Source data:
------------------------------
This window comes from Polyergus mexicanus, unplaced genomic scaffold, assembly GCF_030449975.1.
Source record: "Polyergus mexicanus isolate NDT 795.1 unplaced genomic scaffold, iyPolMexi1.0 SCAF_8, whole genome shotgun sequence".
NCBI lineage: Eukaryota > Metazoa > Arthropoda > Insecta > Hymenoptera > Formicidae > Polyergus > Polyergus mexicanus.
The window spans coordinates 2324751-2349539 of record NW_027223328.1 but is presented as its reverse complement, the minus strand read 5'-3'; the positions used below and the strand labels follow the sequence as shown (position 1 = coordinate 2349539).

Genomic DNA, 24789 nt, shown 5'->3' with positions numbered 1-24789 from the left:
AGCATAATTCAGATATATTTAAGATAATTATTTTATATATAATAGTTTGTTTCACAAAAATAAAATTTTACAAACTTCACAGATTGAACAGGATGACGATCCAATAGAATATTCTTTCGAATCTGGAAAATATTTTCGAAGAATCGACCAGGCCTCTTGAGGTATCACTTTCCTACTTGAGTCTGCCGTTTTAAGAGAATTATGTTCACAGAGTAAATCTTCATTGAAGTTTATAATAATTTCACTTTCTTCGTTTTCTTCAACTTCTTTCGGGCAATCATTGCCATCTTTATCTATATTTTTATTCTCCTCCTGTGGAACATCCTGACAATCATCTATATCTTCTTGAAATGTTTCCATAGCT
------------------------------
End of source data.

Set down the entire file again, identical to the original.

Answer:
This window comes from Polyergus mexicanus, unplaced genomic scaffold, assembly GCF_030449975.1.
Source record: "Polyergus mexicanus isolate NDT 795.1 unplaced genomic scaffold, iyPolMexi1.0 SCAF_8, whole genome shotgun sequence".
NCBI lineage: Eukaryota > Metazoa > Arthropoda > Insecta > Hymenoptera > Formicidae > Polyergus > Polyergus mexicanus.
The window spans coordinates 2324751-2349539 of record NW_027223328.1 but is presented as its reverse complement, the minus strand read 5'-3'; the positions used below and the strand labels follow the sequence as shown (position 1 = coordinate 2349539).

Genomic DNA, 24789 nt, shown 5'->3' with positions numbered 1-24789 from the left:
AGCATAATTCAGATATATTTAAGATAATTATTTTATATATAATAGTTTGTTTCACAAAAATAAAATTTTACAAACTTCACAGATTGAACAGGATGACGATCCAATAGAATATTCTTTCGAATCTGGAAAATATTTTCGAAGAATCGACCAGGCCTCTTGAGGTATCACTTTCCTACTTGAGTCTGCCGTTTTAAGAGAATTATGTTCACAGAGTAAATCTTCATTGAAGTTTATAATAATTTCACTTTCTTCGTTTTCTTCAACTTCTTTCGGGCAATCATTGCCATCTTTATCTATATTTTTATTCTCCTCCTGTGGAACATCCTGACAATCATCTATATCTTCTTGAAATGTTTCCATAGCT